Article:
"Family Guy creator, Seth MacFarlane, has said one of the few jokes he regrets making in the show features a young boy leaving a sweet shop with a JFK Pez dispenser only for a police sniper to blow its head off. The boy then says, 'Good thing I still have my Bobby Kennedy dispenser.'"


"[Toms founder] Blake Mycoskie’s first business venture was EZ Laundry, a door-to-door laundry company he launched while in college."


"Muji itself expressed its philosophy thus: 'We would like our customers to feel the rational sense of satisfaction that comes not with, this is the best, but, this is enough. Best becomes enough.'"


"Hunters feature prominently in the British sport of 'well-wanging.' The world record for throwing a wellington boot is 69 yards, two feet, and 10.89 inches (all measurements have to be imperial). While the maximum run-up allowed is 42 paces, in tribute to the late Douglas Adams who was a keen proponent of the sport."

Dr Martens

Early prototypes of the boot, which were produced in 1945 by Dr. Klaus Maertens and his friend Dr. Herbert Funck, used reclaimed rubber from Luftwaffe airfields. Thus, boots which have been worn by youth cultures of both left and right, can claim a lineage stretching back to the defeat of fascism.


"It’s believed that because of its early and widespread international use, Kiwi polish was instrumental in making the Kiwi both the national symbol of New Zealand and the most commonly used name for the islands’ residents."

Chupa Chups

"Chupa Chups became inextricably linked with Kojak because actor Telly Savalas was trying to give up smoking when the series began shooting." Our fact-checking reveals that this is probably inaccurate. Kojak’s lollipop brand of choice appears to have been Tootsie Roll.


"When the drink was launched in 1935, Hermann Göring [a leading member of the Nazi party] occupied the position of Reichsjägermeister and was on familiar terms with the liqueur’s inventor, Carl Mast. Therefore, Jägermeister became known in some quarters as 'Göring-Schnapps.'"

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8 Amazing Factoids About Some Of The World's Best Brands

The London-based agency Jones Knowles Ritchie has compiled its second annual champions of design. Here are some of the highlights.

At the end of the year, some design agencies like to take stock of their recent projects, sending out self-congratulatory newsletters lauding their work in order to thank their clients and, hopefully, net some new ones. But Jones Knowles Ritchie took an altogether different tack. Instead of publishing their own achievements, the London- and New York–based firm, for the second year in a row, collected the stories of 35 inspiring brands in an entertaining, fact-filled book titled Champions of Design.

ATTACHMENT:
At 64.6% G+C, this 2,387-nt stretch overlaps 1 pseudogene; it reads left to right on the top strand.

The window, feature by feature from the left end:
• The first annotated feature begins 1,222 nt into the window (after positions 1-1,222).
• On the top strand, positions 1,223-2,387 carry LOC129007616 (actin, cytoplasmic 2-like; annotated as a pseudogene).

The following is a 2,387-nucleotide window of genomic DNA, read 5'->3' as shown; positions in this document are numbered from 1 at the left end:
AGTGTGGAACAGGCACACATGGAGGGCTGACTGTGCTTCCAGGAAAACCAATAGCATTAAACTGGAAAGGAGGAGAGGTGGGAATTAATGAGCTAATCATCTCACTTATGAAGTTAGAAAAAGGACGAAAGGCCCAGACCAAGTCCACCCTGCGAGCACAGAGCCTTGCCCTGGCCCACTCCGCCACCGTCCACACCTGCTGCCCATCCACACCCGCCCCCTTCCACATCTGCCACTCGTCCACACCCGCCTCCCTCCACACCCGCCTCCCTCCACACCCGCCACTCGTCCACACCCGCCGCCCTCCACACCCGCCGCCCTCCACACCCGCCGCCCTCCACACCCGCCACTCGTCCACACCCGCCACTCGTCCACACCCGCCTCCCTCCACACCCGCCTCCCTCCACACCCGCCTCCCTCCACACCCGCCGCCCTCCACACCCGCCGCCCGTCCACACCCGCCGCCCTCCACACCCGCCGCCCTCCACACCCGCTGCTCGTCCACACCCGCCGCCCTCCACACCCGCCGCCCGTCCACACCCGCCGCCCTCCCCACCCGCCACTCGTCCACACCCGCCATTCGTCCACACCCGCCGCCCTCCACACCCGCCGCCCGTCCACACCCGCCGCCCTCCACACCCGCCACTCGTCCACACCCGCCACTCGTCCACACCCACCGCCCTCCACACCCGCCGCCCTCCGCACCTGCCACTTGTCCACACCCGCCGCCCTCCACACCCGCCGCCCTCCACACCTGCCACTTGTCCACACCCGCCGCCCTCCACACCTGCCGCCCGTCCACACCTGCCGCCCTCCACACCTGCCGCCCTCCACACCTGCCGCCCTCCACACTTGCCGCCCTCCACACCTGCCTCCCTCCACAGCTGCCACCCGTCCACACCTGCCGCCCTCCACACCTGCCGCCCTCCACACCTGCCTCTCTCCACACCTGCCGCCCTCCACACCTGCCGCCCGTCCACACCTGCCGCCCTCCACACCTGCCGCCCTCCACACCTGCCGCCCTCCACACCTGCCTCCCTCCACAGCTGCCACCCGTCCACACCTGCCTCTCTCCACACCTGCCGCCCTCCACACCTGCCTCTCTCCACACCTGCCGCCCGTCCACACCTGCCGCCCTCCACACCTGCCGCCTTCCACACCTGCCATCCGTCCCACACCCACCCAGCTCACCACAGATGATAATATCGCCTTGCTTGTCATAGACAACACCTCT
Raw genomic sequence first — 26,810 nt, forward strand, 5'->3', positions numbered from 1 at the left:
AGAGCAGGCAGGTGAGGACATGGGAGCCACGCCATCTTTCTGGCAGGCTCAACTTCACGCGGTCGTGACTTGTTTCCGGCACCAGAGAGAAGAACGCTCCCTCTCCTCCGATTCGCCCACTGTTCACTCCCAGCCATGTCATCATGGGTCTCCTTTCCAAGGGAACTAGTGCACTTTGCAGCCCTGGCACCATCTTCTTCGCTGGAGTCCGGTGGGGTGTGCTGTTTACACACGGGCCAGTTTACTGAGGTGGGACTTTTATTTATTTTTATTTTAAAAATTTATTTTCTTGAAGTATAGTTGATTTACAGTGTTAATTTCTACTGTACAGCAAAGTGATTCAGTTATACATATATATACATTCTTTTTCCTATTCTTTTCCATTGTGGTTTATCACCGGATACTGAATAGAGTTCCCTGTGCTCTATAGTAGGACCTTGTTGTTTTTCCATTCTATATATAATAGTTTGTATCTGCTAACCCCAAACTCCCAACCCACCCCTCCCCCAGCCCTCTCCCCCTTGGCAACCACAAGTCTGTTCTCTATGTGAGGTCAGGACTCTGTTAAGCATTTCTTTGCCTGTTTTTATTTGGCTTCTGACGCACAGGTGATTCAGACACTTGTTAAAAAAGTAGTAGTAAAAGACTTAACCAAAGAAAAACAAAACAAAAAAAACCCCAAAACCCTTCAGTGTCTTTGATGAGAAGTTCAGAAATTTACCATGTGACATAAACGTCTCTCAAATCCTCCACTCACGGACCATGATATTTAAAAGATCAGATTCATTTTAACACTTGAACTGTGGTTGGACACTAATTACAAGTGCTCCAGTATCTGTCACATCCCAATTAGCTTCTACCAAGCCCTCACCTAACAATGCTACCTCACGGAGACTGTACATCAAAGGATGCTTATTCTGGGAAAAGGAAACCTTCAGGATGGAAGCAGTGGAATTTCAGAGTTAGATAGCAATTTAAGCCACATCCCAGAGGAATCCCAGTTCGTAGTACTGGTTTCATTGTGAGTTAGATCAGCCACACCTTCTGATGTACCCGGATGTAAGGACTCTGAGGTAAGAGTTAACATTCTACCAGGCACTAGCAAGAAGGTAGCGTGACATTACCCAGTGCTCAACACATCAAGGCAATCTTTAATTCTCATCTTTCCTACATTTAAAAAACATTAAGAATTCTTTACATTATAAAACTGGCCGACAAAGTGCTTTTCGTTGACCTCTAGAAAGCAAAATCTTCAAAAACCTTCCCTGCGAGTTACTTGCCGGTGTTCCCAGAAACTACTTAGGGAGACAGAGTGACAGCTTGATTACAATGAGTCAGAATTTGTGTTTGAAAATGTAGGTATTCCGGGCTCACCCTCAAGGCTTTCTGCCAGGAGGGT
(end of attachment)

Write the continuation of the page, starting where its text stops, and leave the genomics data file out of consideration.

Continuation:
Not that the project was completely devoid of self-interest. As the designers write in the introduction, publicizing the role good design plays for successful brands can only help design firms, JKR included: "The more marketing people who grow to love great design and value its contribution to their brands the easier our job will be if we are fortunate enough to work with them." Across all the featured brands, from Muji and Moleskine to Perrier and Pez, one can glean the following lessons, the designers add:

1. Design is not separate from the product, it is part of it. It should emerge so naturally from the brand that it feels and sounds right, like the voice of a friend. If design is simply bolted on or used as wrapping paper the cracks will show and the product inside won’t last very long.

2. People will pay a little more for something they want and a lot more for something they want very much. (Think of the last thing you wanted desperately and ask yourself what part its design played in its attraction.)

3. As each of our champions illustrates, design pays for itself many times over. Few other investments show such a great return.

You’ve heard this all before? Fair enough. But in researching the histories of its favorite brands, JKR stumbled across some little-known factoids that we found so gobstopping we had to share them. Click through the slideshow to see what we mean.

The entire book can be viewed for free here.

Add New Comment


  • Cyn00000

    Thank you for not mentioning McDonalds and Coca Cola! I was hoping that would happen soon....great article. I've sent it around to our marketing folk for inspiration.

  • Dettie Ad Life

    Couldn't agree more that design is part of the product. This is such an integral part that should be left as an afterthought. 

    Regarding the Kiwi factoid, I didn't know this shoe-polish helped New Zealanders get their nickname. I thought this was solely the work of the fruit. 

  • Günter Soydanbay

    I think the author hits the nail in the head when he said: "Design should emerge from the brand naturally." 
    Although we tend to look at form and function as two separate categories, in nature, beauty is the necessary condition of functionality. According to depth psychology, the soul is an Aphrodite, always concerned with beauty. Even in Ancient Egypt, mass manufactured products did have a soul and metaphorically speaking, “talked to their owners.” That is exactly what we are missing today… And that's exactly what good design could bring to the table. 

    Here is more on this subject: